Arrival (ARVL) successfully builds its first electric Van using novel Microfactory model

by 9SIX
65 views
arrival arvl successfully builds its first electric van using novel microfactory model

EV startup Arrival has completed a huge step in bringing its first commercial EV into production, particularly in the way its flagship Van is being assembled. Arrival has successfully built its first production-verification Van using its Microfactory in Bicester, UK, marking the start of a new streamlined assembly that could eventually shift how and where EVs are built in the future.

Arrival ($ARVL) is an EV start-up focused on delivering urban-centric mobility, which originally began with plans for an all-electric passenger Bus, a delivery Van, and a rideshare-centric Arrival Car designed alongside Uber.

Although the company currently has headquarters in both London and Charlotte, North Carolina, all of its R&D and design currently takes place in Bicester, where Arrival Van production will also begin.

Rather than pour hundreds of millions of dollars into the construction of mega production facilities, Arrival has taken the opposite approach. In what it calls its “Microfactory,” Arrival takes existing industrial facilities and installs its own assembly cells that can be quickly and efficiently implemented.

This strategy removes the need for any special foundations, pits for painting, or other assembly processes. Individual assembly cells are instead, bolted directly into the concrete floor. Each cell includes 3-4 off the shelf robots in addition to all the necessary equipment to guide parts around the facility, like autonomous robots for instance.

Since going public via SPAC merger in March of 2021, the start-up’s stock has stumbled, leading to an announcement this past July that it would be reorganizing its business to focus on Arrival Van production. As a result, Arrival put a complete halt to Arrival Bus and Car development for the time being.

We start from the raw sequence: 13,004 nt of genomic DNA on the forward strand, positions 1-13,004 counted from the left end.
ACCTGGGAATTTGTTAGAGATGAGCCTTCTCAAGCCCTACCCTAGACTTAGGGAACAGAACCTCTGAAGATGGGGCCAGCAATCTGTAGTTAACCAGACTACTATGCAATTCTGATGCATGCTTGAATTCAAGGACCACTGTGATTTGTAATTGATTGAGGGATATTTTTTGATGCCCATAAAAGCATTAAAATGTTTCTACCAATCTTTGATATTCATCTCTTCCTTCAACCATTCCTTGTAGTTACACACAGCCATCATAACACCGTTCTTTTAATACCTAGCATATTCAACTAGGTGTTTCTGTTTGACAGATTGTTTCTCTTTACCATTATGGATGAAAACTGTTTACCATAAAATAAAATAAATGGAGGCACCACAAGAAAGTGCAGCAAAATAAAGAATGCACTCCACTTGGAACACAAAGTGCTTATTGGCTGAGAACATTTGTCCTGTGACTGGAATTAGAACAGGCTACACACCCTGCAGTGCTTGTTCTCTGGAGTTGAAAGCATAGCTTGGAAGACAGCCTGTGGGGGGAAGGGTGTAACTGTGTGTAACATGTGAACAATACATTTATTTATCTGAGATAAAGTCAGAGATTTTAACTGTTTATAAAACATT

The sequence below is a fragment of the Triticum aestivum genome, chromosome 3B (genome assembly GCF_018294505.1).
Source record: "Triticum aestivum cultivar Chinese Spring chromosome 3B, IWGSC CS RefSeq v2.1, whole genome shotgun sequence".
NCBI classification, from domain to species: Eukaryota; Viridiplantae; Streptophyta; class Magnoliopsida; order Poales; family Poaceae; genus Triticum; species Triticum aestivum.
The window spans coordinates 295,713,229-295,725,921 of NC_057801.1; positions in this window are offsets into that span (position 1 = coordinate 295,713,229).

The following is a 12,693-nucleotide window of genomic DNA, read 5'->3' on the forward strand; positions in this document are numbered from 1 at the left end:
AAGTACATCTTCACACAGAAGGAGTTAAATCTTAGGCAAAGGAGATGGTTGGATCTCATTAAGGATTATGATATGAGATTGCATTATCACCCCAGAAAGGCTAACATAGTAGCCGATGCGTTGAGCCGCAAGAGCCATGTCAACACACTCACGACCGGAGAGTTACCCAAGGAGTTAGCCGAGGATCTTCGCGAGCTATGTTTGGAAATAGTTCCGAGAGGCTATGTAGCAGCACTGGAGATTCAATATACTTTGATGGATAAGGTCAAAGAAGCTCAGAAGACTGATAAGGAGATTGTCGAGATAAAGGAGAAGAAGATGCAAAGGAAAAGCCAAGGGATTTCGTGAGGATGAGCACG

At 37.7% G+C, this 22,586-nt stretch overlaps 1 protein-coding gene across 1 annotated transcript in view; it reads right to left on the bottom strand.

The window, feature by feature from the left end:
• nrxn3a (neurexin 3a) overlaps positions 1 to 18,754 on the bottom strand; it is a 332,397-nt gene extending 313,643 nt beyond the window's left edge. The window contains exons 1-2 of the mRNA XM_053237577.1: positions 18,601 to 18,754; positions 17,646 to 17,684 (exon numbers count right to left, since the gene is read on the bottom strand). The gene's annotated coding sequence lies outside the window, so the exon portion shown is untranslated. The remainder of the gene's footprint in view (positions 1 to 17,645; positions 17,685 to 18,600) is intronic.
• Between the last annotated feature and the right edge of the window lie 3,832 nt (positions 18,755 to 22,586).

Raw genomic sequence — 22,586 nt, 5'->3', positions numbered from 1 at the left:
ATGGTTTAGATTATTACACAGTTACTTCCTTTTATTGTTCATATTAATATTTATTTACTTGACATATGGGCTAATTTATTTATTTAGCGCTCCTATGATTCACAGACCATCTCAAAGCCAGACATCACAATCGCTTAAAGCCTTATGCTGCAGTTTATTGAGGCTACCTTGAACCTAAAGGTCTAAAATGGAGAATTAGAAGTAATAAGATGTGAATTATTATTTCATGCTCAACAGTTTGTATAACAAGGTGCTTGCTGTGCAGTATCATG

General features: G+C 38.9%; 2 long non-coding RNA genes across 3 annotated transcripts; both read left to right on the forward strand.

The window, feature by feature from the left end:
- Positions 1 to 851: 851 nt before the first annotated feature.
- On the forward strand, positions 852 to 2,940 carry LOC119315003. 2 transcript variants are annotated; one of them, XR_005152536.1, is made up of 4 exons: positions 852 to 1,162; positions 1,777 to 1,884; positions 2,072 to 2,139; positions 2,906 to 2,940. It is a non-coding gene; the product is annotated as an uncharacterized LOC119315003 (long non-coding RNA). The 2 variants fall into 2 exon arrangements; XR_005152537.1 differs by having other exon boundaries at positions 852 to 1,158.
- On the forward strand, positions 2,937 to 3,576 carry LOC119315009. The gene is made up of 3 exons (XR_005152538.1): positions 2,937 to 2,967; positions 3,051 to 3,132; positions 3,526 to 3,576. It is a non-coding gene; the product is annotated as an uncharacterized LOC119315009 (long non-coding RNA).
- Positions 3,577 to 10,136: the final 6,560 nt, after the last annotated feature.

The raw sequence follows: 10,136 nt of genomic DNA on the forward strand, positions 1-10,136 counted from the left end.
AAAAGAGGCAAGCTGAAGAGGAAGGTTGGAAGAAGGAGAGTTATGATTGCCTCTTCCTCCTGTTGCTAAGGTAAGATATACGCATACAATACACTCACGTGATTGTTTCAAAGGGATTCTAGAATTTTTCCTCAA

Although Arrival has been making progress in building out production-ready Vans, none had been built in a Microfactory… until now.

Arrival shows proof of concept for Van Microfactory model

The startup shared its latest feat in bringing its last-mile delivery Van to production in a press release today, alongside a status update for Arrival as a whole. The Van seen above is the first to be assembled in Arrival’s initial software-defined Microfactory using in-house technologies, composite materials, autonomous mobile robots, and other in-house components.

By successfully rolling off the Microfactory assembly line in the UK, this latest Van shows proof of concept for Arrival’s unique production approach and moves its creators one step closer to scaled EV production and initial deliveries. Arrival founder and CEO Denis Sverdlov spoke to the company’s progress so far:

Today is an important day for Arrival. This is the first time a vehicle has ever been built in our Microfactory, using a new method that does not use a traditional assembly line. Although we have not yet achieved serial production, we are focused on making it happen. We will continue to produce vehicles in our Microfactory in order to master at-scale production. It has been more difficult than we had initially imagined, and I thank the team for the immense amount of effort, technology, innovative breakthroughs, and problem solving.

While this remains a huge accomplishment for the EV startup, Arrival’s upcoming Van builds will not be reaching customers just yet… at least not this year. The company states that all Vans built at the UK Microfactory will be used for continued testing, validation, and quality control.

As for official start of scaled production and delivery timelines, Arrival says we will learn more during its Q3 earnings report taking place November 8. Perhaps we will also get an update on its Van production progress in the US as well, now that one Microfactory is successfully up and running. We will report back when we learn more in November.

Source: electrek

This website uses cookies to improve your experience. We'll assume you're ok with this, but you can opt-out if you wish. Accept

-
00:00
00:00
Update Required Flash plugin
-
00:00
00:00